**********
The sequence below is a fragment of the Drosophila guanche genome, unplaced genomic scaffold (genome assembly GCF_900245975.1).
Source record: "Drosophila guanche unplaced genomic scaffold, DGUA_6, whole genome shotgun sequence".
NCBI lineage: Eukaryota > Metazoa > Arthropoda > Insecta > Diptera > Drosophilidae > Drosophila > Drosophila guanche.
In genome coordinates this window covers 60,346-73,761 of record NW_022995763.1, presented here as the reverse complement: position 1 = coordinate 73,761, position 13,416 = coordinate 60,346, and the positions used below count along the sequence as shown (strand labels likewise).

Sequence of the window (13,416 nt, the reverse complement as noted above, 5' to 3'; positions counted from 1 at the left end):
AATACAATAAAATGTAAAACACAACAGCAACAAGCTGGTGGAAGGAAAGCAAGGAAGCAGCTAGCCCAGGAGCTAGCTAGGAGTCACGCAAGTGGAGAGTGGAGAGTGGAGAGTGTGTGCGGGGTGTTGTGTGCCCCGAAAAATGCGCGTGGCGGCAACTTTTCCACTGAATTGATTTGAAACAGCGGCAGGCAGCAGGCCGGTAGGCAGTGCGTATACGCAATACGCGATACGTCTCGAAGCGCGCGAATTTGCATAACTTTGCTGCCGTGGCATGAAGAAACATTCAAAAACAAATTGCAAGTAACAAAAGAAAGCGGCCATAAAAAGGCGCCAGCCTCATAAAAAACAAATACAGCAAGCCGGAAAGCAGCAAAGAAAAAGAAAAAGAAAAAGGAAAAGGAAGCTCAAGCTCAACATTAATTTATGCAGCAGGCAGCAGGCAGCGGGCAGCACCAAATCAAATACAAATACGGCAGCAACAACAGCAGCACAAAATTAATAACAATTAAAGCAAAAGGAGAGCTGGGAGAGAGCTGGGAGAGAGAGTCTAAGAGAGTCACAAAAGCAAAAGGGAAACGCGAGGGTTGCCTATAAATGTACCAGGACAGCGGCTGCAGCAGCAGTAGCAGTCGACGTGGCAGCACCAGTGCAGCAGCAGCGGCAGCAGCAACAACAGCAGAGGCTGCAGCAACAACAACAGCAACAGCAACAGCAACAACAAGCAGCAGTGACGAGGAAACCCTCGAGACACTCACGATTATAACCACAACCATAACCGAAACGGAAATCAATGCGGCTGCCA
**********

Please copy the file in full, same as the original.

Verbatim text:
The sequence below is a fragment of the Drosophila guanche genome, unplaced genomic scaffold (genome assembly GCF_900245975.1).
Source record: "Drosophila guanche unplaced genomic scaffold, DGUA_6, whole genome shotgun sequence".
NCBI lineage: Eukaryota > Metazoa > Arthropoda > Insecta > Diptera > Drosophilidae > Drosophila > Drosophila guanche.
In genome coordinates this window covers 60,346-73,761 of record NW_022995763.1, presented here as the reverse complement: position 1 = coordinate 73,761, position 13,416 = coordinate 60,346, and the positions used below count along the sequence as shown (strand labels likewise).

Sequence of the window (13,416 nt, the reverse complement as noted above, 5' to 3'; positions counted from 1 at the left end):
AATACAATAAAATGTAAAACACAACAGCAACAAGCTGGTGGAAGGAAAGCAAGGAAGCAGCTAGCCCAGGAGCTAGCTAGGAGTCACGCAAGTGGAGAGTGGAGAGTGGAGAGTGTGTGCGGGGTGTTGTGTGCCCCGAAAAATGCGCGTGGCGGCAACTTTTCCACTGAATTGATTTGAAACAGCGGCAGGCAGCAGGCCGGTAGGCAGTGCGTATACGCAATACGCGATACGTCTCGAAGCGCGCGAATTTGCATAACTTTGCTGCCGTGGCATGAAGAAACATTCAAAAACAAATTGCAAGTAACAAAAGAAAGCGGCCATAAAAAGGCGCCAGCCTCATAAAAAACAAATACAGCAAGCCGGAAAGCAGCAAAGAAAAAGAAAAAGAAAAAGGAAAAGGAAGCTCAAGCTCAACATTAATTTATGCAGCAGGCAGCAGGCAGCGGGCAGCACCAAATCAAATACAAATACGGCAGCAACAACAGCAGCACAAAATTAATAACAATTAAAGCAAAAGGAGAGCTGGGAGAGAGCTGGGAGAGAGAGTCTAAGAGAGTCACAAAAGCAAAAGGGAAACGCGAGGGTTGCCTATAAATGTACCAGGACAGCGGCTGCAGCAGCAGTAGCAGTCGACGTGGCAGCACCAGTGCAGCAGCAGCGGCAGCAGCAACAACAGCAGAGGCTGCAGCAACAACAACAGCAACAGCAACAGCAACAACAAGCAGCAGTGACGAGGAAACCCTCGAGACACTCACGATTATAACCACAACCATAACCGAAACGGAAATCAATGCGGCTGCCA